DISClaimer: Male-Female Duos Find Musical Homes in Americana

Grace and TonyIt’s Americana week here in Music City.

For some reason, this genre has lately been specializing in male-female duos. Perhaps in emulation of The Civil Wars, Shovels & Rope, Brennen Leigh & Noel McKay, Gillian Welch & David Rawlings, Over the Rhine and the like, we have a plethora of such teams on tap today — Carolina Story, Grace & Tony, Danika Holmes & Jeb Hart and Hardin Burns.

One of them, Grace & Tony, wins the DisCovery Award. They are married Nashvillians, and their last name is White. He is the brother of John Paul White of the aforementioned Civil Wars. Grace plays banjo and mandolin and is influenced by bluegrass. Tony plays guitar and comes from a rock background. No wonder they sound so refreshingly different.

The Disc of the Day prize goes to the enduringly great Lucinda Williams.

JIM LAUDERDALE/The Day the Devil Changed
Writers: Jim Lauderdale; Producer: Jim Lauderdale; Publishers: Ginger Dragon/Bug, SESAC; Sky Crunch (track)
-Jim Lauderdale was making Americana music before the genre even had a name. Fittingly, the award-show host was the artist who christened this week. He did so with a Monday-morning preview (at SESAC) and a Monday-evening premiere (at Bongo Java) of a new documentary about him. That film, The King of Broken Hearts, features this dramatic ballad, as well as its already well known title tune. Both can also be found on his new, 20-track CD, I’m a Song. This performance vividly illustrates that country’s loss is Americana’s gain, for it is a masterfully mournful, honky-tonk moaner. The album also features duets with Lee Ann Womack, Patty Loveless and Buddy Miller. Let a word to the wise be sufficient.

Lucinda Williams

Lucinda Williams

Writers: none listed; Producer: none listed; Publishers: none listed; Highway 20 (track)
-If Lauderdale is the father of Americana, Lucinda Williams is the mother. She was the first artist created by the genre to earn a Gold Record, and she remains a touchstone troubadour for all who have followed her. Her next project is a double album titled Down Where the Spirit Meets the Bone. It is due September 30, but you can preview this soul-soaked track on her website now. Bluesy, groovy and goose-bumpy, this is one righteous slab of sound.

Writers: D. Holmes/J. Hart; Producer: Jeb Hart; Publishers: none listed; Red Schoolhouse
-She’s the singer, and he’s the dexterous acoustic guitarist in this charming, lo-fi folk duo. The song is catchy, and her singing style is ear tickling. Jeb also teaches music, and I can hear that he has a lot to offer.

THE LOUDERMILKS/Everybody Knows You
Writers: A. Edwards; Producer: The Edwards Brothers & The Loudermilks; Publishers: Alchamash, ASCAP; You Know What
-This acoustic band hails from North Carolina. Its debut CD features this tuneful, gently swaying ode to an admired one who can break your heart.

Writers: Ben Roberts/Emily Roberts; Producer: Blake Chancey; Publisher: Stitched Together, BMI; True Bearing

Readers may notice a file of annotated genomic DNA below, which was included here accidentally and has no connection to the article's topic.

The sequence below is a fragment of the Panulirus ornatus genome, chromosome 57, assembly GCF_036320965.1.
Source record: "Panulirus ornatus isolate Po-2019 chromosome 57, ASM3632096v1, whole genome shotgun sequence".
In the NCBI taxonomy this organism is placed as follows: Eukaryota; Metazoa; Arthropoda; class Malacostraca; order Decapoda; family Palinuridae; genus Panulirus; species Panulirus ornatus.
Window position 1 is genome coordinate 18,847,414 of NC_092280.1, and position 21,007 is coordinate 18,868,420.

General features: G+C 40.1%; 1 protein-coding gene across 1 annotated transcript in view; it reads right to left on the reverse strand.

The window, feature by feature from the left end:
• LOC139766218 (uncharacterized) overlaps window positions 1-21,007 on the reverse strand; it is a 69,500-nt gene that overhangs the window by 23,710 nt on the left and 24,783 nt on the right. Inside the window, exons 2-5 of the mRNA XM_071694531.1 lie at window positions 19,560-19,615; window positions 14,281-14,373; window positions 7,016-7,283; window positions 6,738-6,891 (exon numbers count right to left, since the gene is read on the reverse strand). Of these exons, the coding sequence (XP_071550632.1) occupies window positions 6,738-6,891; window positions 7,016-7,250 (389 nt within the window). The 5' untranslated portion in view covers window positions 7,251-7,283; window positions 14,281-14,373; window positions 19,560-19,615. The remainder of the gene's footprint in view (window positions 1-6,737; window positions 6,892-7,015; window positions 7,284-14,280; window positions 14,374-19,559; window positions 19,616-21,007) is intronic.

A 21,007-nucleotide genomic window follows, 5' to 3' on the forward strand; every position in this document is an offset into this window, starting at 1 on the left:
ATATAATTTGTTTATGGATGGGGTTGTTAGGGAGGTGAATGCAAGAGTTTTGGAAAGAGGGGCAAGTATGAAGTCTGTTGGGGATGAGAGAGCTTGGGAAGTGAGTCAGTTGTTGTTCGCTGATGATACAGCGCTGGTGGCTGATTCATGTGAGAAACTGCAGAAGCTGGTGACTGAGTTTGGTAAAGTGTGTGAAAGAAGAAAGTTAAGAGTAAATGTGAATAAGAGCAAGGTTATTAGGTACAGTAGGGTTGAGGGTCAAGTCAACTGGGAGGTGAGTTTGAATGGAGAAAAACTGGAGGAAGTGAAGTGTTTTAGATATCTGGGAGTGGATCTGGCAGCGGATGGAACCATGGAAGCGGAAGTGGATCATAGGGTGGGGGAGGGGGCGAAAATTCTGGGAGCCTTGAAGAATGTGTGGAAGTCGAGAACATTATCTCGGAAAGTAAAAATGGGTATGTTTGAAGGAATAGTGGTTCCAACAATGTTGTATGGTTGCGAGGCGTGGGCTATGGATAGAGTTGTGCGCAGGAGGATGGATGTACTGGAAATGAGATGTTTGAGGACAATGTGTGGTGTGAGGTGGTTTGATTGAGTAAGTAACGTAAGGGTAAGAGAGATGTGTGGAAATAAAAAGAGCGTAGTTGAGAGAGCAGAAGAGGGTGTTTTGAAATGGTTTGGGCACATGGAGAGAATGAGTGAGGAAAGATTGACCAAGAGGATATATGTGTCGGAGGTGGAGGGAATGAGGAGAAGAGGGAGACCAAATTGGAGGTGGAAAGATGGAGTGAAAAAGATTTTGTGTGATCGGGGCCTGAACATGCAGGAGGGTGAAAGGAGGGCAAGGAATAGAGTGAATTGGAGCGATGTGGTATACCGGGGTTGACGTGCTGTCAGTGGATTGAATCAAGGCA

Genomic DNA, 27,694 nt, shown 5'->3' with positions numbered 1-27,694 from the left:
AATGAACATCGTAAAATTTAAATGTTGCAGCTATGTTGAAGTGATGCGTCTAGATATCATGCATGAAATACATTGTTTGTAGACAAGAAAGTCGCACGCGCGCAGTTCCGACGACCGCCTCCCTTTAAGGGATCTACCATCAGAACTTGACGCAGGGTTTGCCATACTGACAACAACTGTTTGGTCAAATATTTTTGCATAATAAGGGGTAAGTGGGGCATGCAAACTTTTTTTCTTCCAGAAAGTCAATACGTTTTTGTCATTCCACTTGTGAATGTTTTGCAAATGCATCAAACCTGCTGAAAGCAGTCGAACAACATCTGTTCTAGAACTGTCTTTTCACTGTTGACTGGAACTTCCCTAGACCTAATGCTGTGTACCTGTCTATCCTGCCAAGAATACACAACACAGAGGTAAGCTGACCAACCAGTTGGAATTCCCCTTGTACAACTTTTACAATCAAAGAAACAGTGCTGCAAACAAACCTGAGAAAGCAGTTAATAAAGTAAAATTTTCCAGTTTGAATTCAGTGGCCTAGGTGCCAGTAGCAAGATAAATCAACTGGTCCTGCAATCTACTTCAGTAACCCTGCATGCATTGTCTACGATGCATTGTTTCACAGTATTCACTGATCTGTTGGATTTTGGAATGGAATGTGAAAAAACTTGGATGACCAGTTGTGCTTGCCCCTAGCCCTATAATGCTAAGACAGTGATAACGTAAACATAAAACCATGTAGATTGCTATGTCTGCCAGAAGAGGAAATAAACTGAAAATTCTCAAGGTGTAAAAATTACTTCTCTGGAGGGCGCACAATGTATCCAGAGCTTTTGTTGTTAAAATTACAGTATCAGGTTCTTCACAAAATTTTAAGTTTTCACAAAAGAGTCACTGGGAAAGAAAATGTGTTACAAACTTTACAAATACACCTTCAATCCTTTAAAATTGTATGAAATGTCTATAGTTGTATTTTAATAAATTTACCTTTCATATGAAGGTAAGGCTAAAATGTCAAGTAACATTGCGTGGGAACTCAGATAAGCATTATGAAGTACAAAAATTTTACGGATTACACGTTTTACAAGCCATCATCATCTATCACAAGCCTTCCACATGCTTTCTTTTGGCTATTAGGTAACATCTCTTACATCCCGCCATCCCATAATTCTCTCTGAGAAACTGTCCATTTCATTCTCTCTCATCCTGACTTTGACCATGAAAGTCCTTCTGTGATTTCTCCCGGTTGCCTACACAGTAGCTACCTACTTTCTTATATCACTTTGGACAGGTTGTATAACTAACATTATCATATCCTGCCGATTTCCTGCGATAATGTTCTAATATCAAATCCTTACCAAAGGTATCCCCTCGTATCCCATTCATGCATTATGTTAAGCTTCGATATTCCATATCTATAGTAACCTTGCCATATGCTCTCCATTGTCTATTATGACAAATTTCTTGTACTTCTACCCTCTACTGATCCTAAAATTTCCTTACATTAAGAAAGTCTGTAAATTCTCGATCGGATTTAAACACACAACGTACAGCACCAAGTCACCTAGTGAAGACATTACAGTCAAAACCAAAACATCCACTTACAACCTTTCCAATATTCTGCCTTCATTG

-Ben and Emily Roberts are a Nashville couple who are balancing their career as traveling troubadours with the impending birth of their first child. That’s why this sweetly sung bit of parental advice is so timely. The extremely likable sound of Carolina Story debuted on the Grand Ole Opry in June. Congratulations to all “three” of you.

GRACE & TONY/November
Writers: Grace & Tony; Producer: Lloyd Aur Norman; Publishers: none listed; Rock Ridge (track)
-I like these folks. The duo’s songs are structured unusually, with checkerboard rhythm shifts and choruses sung with full-throated harmonies. The excellent production expertly mixes multiple percussion, steel, accordion, banjo, guitar, bass and even a dash of trumpet on one track. Different is good. Well worth your attention.

HARDIN BURNS/Down the Deep Well
Writers: Jeannie Burns/Andrew Hardin; Producer: Andrew Hardin & Gabriel Rhodes; Publishers: Jeannie Mary Rachel/Alligator Farm, BMI; Ithaca (track)
-Vocalist Jeannie Burns was previously in The Burns Sisters. Partner Andrew Hardin brings a Texas drawl to the proceedings, as well as sterling lead-guitar lines. On the title tune to their collection, they fret and worry over their mental states while a steady, relentless rhythm shoves them forward. Simple, yet enormously compelling.

Writers: David G. Smith; Producers: Blue Miller; Publishers: Alrose, BMI; DGS (track)
-The title song and first track on this Nashvillian’s CD expertly combines social commentary with a solid, bluesy groove. He pleads on behalf of the 99 percent of us for a world of peace, justice and stability. In addition to producer Blue Miller, the CD includes contributions from such talents as Jelly Roll Johnson, Larry Franklin, John Catchings and Mary Gauthier. Haunting sonics.

Writers: Amy Black; Producer: Lex Price; Publishers: Got My Dime, SESAC; Reuben (track)
-With a sturdy harmony vocal by Will Kimbrough, this anthem to Dixie sounds like an instant classic. Amy’s This Is Home Nashville CD has been out for several months now, but singer-songwriters this solid are timeless.

Writers: Ben Glover/Mary Gauthier; Producer: Neilson Hubbard; Publishers: Carpe Vita Creative/Mary Gauthier, PRS/ASCAP; Carpe Vita Creative
-This Irish artist is now a Nashville resident. His fourth CD, titled Atlantic, features this lightly throbbing lament of a man who has lost his emotional compass. His soulful voice has just a touch of rasp, and he builds his song into a gospel-tinged epic with the help Lo Carter and April Rucker. Essential listening.


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Robert K. Oermann is a longtime contributor to MusicRow. He is a respected music critic, author and historian.

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